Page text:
View all 95 comments. This is a historical fiction novel based on a true story. Lale Sokolov tells his story based on true events.

He became the main tattooist of Aushwitz and falls in love at first sight with Gita who he first met tattooing her arm. He tattoos all the new prisoners with their identification numbers.

Lale is a Jew. He is on the first transport of men from Slovakia to Auschwitz in The concentration camp was very horrifying. Lale did have some special privileges, since he was the tatto 4.

Lale did have some special privileges, since he was the tattoist. He had lots of freedom than the other prisoners. He was so brave and had lots of courage.

He would exchange jewels and money from murdered Jews for food to keep others alive. If he was caught he would of been killed. Many prisoners owed him their survival.

He was a leader among the other prisoners. Their are some graphic scenes that are a little dark. This book stands out from other Holocaust related novels.

It is an emotional read. The Nazi guards are monsters, they kill and hurt human beings. Lale was determined to survive. This is a terrible story but it also is a story of hope and courage.

I really did love this story. It was almost like reading a memoir, but a little different than a memoir. This story is an emotional read, but I also found it uplifting at times.

I would say this is a safer read than other Holocaust novels. I am so happy that the author spent a lot of time with him, to tell his story.

She really did an amazing job on his character. All the characters were very well done and made this novel come alive. I loved the love story between Lale and Gita and how they fall in love at first sight.

I love a romance in a novel only when there is lots of suspense. Its always the suspense that I am looking for and this one has ok plenty of it.

I felt so sad for Cilka, and everything she went through. I also felt sad for Leon. There are some scenes that are graphic but this is the Holocaust, a horrifying time and as I mentioned before this is a safer read than other Holocaust books.

I could not put this book down. It was a page turner. I loved the writing style. This was a Traveling Sister read and I loved reading this with them and it was a wonderful discussion.

This is a great book to do as a group read. I want to thank Netgalley, the publisher and Heather Morris for a copy of this book in exchange for a honest review.

View all 67 comments. I recall, as a child, accompanying one or the other of my parents to our family jeweler countless times.

It seemed as if some piece always needed to be repaired or purchased for one occasion or another. For my tenth birthday I received a small sapphire and diamond ring which was too large and needed to be resized.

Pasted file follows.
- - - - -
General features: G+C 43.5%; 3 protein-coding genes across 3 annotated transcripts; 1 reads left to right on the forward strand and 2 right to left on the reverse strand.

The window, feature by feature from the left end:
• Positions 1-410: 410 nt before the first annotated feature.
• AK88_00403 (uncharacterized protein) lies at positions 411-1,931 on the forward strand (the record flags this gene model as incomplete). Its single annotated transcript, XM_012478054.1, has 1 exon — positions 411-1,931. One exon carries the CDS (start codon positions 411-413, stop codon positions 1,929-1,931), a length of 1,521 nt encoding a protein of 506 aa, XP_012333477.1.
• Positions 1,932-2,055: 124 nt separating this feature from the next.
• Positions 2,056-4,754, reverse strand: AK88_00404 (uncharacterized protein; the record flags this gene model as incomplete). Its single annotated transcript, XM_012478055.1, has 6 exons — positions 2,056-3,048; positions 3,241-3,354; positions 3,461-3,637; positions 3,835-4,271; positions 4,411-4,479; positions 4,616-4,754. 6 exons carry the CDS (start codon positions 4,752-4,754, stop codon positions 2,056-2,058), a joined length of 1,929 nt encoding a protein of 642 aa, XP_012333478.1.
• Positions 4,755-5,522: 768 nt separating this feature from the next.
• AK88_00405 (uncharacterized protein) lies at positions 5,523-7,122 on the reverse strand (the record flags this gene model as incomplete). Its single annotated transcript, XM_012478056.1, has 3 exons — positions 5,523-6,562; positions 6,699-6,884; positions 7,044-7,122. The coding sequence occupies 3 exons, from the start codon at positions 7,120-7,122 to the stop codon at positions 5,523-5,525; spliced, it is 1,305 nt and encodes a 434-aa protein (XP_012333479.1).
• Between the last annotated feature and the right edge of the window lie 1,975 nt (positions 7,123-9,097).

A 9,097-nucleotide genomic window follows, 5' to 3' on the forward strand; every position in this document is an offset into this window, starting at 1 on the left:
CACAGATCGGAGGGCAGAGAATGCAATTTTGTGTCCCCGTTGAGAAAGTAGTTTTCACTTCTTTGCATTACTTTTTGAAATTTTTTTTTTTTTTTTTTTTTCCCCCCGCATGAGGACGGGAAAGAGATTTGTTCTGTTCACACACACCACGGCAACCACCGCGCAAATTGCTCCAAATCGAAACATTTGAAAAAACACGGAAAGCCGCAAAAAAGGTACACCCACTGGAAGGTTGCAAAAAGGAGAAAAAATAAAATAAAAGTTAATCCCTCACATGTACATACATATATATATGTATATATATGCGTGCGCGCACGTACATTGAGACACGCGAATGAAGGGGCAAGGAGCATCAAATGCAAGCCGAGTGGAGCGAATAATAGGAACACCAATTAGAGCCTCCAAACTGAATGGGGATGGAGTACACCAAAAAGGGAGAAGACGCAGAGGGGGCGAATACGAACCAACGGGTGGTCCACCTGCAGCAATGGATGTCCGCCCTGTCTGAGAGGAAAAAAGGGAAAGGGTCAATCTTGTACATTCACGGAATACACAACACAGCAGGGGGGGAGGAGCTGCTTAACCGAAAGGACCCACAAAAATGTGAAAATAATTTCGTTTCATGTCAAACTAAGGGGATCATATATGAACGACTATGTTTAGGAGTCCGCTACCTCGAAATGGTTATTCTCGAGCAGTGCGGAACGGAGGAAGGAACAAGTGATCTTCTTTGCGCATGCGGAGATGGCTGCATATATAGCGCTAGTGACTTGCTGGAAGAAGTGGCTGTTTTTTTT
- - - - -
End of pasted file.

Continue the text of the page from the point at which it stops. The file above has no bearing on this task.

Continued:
One day after school off we went to see Marty and Irv. It was an unseasonably warm fall day and Irv had his shirtsleeves rolled up.

When he placed his arm on the glass countertop, I sa I recall, as a child, accompanying one or the other of my parents to our family jeweler countless times.

When he placed his arm on the glass countertop, I saw the tattooed numbers on his arm for the very first time. I felt, also for the first time, a cold clenching my stomach.

That very day, at the age of ten, I had watched Night and Fog as part of my fifth grade curriculum and my physical reaction was the painful shock of recognition.

It was disturbing to me that this kind and gentle man had been subjected to and survived the death camps.

What I will say about this book is that it tells a story of hope amid horror. I will also say that the writing is sophomoric. However, I do think this is a book that is well suited for young teens as an introduction to this very dark part of history.

View all 40 comments. View all 9 comments. The German government needed workers for their labor camps.

In , all families in Slovakia were ordered to provide a child eighteen or older for work detail or risk having the entire family sent to concentration camp.

Lale Sokolov hoped that by going to Prague to await these instructions his family would be safe. He did not expect to be forced into a cattle wagon and be transported to Auschwitz.

He was determined to do as he was told, reveal little about himself and always be observant. In order to survive, he had to defile innocent people.

The job of "Tetovierer" did have some perks. Lale was given his own room and increased food rations which he hid under his sleeve to distribute to others when possible.

One day, Lale saw a girl with the darkest brown eyes. He made a vow to himself. He will leave Auschwitz a free man. He has just met the love of his life!

Through cunning, luck and love, Lale is instrumental in setting up a barter system with paid bricklayers, Victor and Yuri. Diamonds and chocolate entice an occasional guard or capo as well.

This slim tome documents less familiar aspects of Holocaust literature. This is an incredible book with a story that demands to be heard.

The year is and it gladdens me that books like this are still being written. Because we need to know and understand what humanity is capable of, we need to know what extreme hate looks like so we can work towards building a world free from it.

This is one of our darkest hours, and we need to remember it.

3 Replies to “Book of ra tattoo”
  1. Ich tue Abbitte, dass sich eingemischt hat... Ich finde mich dieser Frage zurecht. Ist fertig, zu helfen.